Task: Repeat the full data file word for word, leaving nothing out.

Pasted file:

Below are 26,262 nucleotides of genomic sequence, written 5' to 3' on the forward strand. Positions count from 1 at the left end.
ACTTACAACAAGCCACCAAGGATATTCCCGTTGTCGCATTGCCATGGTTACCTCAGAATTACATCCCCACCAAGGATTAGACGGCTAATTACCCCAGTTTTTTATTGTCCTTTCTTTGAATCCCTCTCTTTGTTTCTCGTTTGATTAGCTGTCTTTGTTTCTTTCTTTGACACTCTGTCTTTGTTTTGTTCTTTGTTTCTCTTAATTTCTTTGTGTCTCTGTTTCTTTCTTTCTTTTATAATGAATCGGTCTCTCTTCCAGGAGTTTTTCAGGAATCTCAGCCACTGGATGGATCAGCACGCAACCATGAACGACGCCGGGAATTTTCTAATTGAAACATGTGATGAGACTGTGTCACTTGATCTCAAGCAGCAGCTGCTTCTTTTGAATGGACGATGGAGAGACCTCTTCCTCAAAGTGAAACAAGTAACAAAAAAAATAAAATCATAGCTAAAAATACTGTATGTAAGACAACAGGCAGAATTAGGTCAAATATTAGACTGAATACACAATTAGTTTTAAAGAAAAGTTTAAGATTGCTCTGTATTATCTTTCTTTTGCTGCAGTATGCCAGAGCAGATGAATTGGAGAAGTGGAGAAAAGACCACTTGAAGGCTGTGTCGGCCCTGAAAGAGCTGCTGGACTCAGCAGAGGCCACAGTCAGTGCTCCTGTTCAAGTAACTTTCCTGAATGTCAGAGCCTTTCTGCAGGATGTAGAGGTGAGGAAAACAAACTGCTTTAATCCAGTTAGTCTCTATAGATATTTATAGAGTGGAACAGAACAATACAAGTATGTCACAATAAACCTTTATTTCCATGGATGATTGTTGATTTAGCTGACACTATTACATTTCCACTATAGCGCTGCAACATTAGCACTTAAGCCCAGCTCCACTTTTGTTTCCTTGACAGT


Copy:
Below are 26,262 nucleotides of genomic sequence, written 5' to 3' on the forward strand. Positions count from 1 at the left end.
ACTTACAACAAGCCACCAAGGATATTCCCGTTGTCGCATTGCCATGGTTACCTCAGAATTACATCCCCACCAAGGATTAGACGGCTAATTACCCCAGTTTTTTATTGTCCTTTCTTTGAATCCCTCTCTTTGTTTCTCGTTTGATTAGCTGTCTTTGTTTCTTTCTTTGACACTCTGTCTTTGTTTTGTTCTTTGTTTCTCTTAATTTCTTTGTGTCTCTGTTTCTTTCTTTCTTTTATAATGAATCGGTCTCTCTTCCAGGAGTTTTTCAGGAATCTCAGCCACTGGATGGATCAGCACGCAACCATGAACGACGCCGGGAATTTTCTAATTGAAACATGTGATGAGACTGTGTCACTTGATCTCAAGCAGCAGCTGCTTCTTTTGAATGGACGATGGAGAGACCTCTTCCTCAAAGTGAAACAAGTAACAAAAAAAATAAAATCATAGCTAAAAATACTGTATGTAAGACAACAGGCAGAATTAGGTCAAATATTAGACTGAATACACAATTAGTTTTAAAGAAAAGTTTAAGATTGCTCTGTATTATCTTTCTTTTGCTGCAGTATGCCAGAGCAGATGAATTGGAGAAGTGGAGAAAAGACCACTTGAAGGCTGTGTCGGCCCTGAAAGAGCTGCTGGACTCAGCAGAGGCCACAGTCAGTGCTCCTGTTCAAGTAACTTTCCTGAATGTCAGAGCCTTTCTGCAGGATGTAGAGGTGAGGAAAACAAACTGCTTTAATCCAGTTAGTCTCTATAGATATTTATAGAGTGGAACAGAACAATACAAGTATGTCACAATAAACCTTTATTTCCATGGATGATTGTTGATTTAGCTGACACTATTACATTTCCACTATAGCGCTGCAACATTAGCACTTAAGCCCAGCTCCACTTTTGTTTCCTTGACAGT